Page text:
I spent several days worth of time researching before I pulled the trigger. I suggest putting in the time before making a choice. The devil is in the details. I do not recommend the Sightmark 4.5-9x42S, because it has a 850nm illuminator. Whatever scope you decide to get, get a 940nm illuminator that is not visible to the naked eye. Although the 940nm illumintor reduces the maximum visible range to 200 yards, it allows the safe use of the scope for work at close range. If the attacker can’t see you, then they cannot shoot you. I like that fact. The Photon also has a rail mount that I can attach an 850nm illuminator should I really need to see beyond 200 yards, but I’d rather have the red dot for day work in case I run out of battery power, and also need a wider field of view of a red dot. These scopes tend to have a narrow field of view. Having a back up red dot scope offset that co-witnesses with the digital scope is a HUGE advantage.

    1. ATN has upgraded their “II” series to the “4K” version. Supposedly a number of small but useful features and changes were added (much longer battery life being among them). And the newer ones are only $100 more. They may be worth comparing.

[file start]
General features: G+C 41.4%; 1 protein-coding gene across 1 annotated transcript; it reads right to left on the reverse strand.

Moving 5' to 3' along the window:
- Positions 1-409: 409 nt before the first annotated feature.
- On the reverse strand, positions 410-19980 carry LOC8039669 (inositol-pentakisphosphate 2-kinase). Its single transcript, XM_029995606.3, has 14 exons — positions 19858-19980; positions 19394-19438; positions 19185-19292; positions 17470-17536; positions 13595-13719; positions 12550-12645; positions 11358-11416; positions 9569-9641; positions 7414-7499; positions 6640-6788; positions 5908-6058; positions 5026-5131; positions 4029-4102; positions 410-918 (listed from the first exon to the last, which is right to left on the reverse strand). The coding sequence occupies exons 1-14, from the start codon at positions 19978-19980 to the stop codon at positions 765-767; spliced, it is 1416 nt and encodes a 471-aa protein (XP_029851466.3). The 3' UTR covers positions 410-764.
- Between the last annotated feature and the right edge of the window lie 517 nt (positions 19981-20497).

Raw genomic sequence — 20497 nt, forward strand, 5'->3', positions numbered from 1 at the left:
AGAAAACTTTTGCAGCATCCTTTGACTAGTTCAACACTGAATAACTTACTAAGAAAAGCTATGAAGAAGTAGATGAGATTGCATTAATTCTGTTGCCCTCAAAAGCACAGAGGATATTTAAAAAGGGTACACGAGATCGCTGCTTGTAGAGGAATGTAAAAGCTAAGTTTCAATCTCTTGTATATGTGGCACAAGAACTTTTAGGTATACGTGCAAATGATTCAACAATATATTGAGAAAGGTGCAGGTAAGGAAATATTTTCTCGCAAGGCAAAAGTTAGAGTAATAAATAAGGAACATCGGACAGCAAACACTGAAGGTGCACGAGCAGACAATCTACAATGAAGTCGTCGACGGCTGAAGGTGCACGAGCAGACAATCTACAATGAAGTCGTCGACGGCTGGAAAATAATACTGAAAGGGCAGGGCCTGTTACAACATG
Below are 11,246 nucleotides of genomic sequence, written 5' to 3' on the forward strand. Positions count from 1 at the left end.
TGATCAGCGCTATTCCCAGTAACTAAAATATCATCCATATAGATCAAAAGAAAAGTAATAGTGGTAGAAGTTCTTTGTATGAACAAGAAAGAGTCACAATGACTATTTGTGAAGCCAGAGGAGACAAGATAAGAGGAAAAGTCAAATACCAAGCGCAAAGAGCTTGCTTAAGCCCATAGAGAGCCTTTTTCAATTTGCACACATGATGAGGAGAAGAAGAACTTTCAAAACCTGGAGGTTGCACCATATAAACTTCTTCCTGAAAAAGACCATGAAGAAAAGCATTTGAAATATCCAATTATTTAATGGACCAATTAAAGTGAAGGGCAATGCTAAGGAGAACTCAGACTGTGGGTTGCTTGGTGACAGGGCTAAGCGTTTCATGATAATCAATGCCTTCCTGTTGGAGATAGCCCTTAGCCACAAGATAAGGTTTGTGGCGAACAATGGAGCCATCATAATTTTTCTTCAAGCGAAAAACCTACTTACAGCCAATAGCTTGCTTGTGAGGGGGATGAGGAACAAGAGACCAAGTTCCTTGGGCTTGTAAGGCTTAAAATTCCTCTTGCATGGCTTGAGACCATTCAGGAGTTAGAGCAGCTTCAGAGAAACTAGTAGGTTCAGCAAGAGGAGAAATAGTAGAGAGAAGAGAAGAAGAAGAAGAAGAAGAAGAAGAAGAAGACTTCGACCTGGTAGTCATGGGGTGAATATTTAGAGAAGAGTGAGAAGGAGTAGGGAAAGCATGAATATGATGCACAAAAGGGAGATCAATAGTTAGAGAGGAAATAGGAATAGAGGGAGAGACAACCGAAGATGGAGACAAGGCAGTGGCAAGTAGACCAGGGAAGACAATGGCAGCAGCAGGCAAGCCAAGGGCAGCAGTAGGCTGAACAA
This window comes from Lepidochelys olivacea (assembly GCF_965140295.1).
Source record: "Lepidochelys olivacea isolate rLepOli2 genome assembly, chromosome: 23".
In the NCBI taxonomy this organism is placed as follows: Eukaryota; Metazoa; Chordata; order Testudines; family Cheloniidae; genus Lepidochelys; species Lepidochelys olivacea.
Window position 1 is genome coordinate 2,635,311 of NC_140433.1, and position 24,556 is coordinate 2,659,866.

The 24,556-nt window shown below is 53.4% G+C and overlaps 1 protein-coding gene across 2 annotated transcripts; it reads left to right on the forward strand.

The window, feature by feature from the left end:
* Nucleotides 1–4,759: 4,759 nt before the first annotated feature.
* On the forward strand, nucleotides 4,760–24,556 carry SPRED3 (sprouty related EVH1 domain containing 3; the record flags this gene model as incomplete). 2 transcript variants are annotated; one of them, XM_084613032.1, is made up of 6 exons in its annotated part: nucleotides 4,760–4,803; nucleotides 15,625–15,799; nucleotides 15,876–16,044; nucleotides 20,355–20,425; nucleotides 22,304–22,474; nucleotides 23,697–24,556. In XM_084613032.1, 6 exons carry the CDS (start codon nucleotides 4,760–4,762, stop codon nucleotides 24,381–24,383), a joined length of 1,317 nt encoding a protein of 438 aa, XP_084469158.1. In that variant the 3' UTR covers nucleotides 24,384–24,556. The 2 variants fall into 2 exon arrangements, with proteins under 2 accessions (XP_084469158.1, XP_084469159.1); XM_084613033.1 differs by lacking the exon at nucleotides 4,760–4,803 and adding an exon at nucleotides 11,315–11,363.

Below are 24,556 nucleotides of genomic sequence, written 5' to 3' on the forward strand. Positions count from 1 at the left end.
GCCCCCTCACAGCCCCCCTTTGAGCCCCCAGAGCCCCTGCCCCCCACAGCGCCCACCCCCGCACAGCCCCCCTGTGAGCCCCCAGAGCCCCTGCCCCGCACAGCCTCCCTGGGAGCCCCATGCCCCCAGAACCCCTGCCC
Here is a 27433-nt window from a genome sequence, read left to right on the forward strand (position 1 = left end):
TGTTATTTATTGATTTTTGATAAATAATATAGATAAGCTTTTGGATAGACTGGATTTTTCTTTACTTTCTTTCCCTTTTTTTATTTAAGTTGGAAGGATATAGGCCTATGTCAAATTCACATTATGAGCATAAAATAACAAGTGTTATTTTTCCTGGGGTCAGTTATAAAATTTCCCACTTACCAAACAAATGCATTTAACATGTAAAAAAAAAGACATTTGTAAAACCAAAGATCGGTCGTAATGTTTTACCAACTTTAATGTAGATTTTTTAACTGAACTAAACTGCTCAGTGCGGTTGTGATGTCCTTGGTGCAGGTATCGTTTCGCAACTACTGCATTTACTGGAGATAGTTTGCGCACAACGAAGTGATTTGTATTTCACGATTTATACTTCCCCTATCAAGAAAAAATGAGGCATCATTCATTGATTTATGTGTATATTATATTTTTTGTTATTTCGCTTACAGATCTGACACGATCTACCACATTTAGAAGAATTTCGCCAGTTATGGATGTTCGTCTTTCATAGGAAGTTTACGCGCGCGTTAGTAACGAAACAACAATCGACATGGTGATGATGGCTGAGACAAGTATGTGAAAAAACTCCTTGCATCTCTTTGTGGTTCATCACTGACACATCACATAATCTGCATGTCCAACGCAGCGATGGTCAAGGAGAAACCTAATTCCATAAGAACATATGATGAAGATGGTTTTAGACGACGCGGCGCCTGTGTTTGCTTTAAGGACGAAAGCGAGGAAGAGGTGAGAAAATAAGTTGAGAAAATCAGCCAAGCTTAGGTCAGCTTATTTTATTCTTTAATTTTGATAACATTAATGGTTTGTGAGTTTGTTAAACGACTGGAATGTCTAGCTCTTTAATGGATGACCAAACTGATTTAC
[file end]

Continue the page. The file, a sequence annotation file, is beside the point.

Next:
Something that may be of interest, especially if you’re concerned about government control of your gear; A friend of mine went to Denmark to complete a tech repair assignment. He brought his fancy FLIR thermal camera but found it had been “bricked” by FLIR when it was detected (via WiFi) to be outside the USA. A quick call to FLIR let them know he was an authorized user and the unit was immediately restored to full functionality. Now, think about these electronic scopes with their WiFi connectivity to the internet. He and I assume they, too, can be shut down en masse by a company directive sent silently thru the ethers. While it’s nice to share your in-field sight & shot with hunting buddies/apprentice, you may be more secure getting one of the digital scopes that does NOT have links to the outside world.